An international workshop organised by the Centre for chemical safety assessment (ECETOC) was held in September 2019 in Helsinki to explore the scientific limitations of the current ‘binary’ carcinogenicity classification scheme that categorises substances as either carcinogenic or not, regardless of mechanism, and identified opportunities to overcome these limitations.
Cancer is a serious, potentially life-threatening disease and it is vital that people do not develop it through exposure to chemicals. To ensure public protection, regulators rely mainly on tests (such as a 2-year study using rats or mice called the ‘rodent bioassay’) and classification schemes to label chemicals as carcinogens. Many laws, for example around food, agriculture and cosmetics, ban the use of any substance classified as a carcinogen in this way.
While the intent of the original classification systems was to protect public health, in reality many chemicals are now labelled as carcinogens that do not, in fact, raise any concern for human health when exposures are kept below globally accepted levels. This has huge economic implications for both industry and consumers.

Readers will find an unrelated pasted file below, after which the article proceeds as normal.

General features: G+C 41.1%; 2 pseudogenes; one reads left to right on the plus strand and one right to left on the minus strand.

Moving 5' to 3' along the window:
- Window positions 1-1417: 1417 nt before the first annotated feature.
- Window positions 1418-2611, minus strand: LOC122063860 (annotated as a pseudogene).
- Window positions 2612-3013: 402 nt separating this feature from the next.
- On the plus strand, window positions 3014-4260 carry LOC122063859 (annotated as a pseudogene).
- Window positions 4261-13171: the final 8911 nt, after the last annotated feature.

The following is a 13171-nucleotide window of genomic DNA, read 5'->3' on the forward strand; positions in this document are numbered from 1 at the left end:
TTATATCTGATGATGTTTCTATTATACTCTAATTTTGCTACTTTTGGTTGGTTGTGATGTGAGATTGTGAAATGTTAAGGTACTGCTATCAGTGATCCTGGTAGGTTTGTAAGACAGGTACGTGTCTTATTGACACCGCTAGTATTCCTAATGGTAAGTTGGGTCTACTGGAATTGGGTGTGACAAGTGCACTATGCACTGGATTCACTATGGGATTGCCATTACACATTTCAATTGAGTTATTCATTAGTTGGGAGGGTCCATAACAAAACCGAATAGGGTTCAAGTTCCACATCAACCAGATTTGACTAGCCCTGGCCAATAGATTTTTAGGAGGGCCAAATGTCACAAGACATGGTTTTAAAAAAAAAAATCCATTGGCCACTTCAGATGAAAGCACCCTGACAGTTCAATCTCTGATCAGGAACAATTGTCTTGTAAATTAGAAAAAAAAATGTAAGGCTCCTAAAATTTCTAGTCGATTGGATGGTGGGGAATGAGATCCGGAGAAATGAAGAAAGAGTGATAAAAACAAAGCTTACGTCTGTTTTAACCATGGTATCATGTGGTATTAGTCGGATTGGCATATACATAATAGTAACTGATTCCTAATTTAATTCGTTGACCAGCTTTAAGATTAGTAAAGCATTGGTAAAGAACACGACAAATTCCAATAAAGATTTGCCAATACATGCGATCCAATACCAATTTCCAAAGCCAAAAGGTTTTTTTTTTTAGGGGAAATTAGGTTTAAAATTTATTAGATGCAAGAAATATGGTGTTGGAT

The workshop concluded that classification based on the rodent bioassay was a poor model for predicting human carcinogenicity, so should be abandoned. Instead, innovative testing strategies based on, for example, cell culture tests, computer modelling, and shorter-term toxicity studies may be useful to determine if a substance is likely to be carcinogenic. A prerequisite for this is that these tests are conducted under conditions relevant to human health. This new testing strategy will also minimise animal testing.
The full workshop report has been published in Critical Reviews in Toxicology and is available here.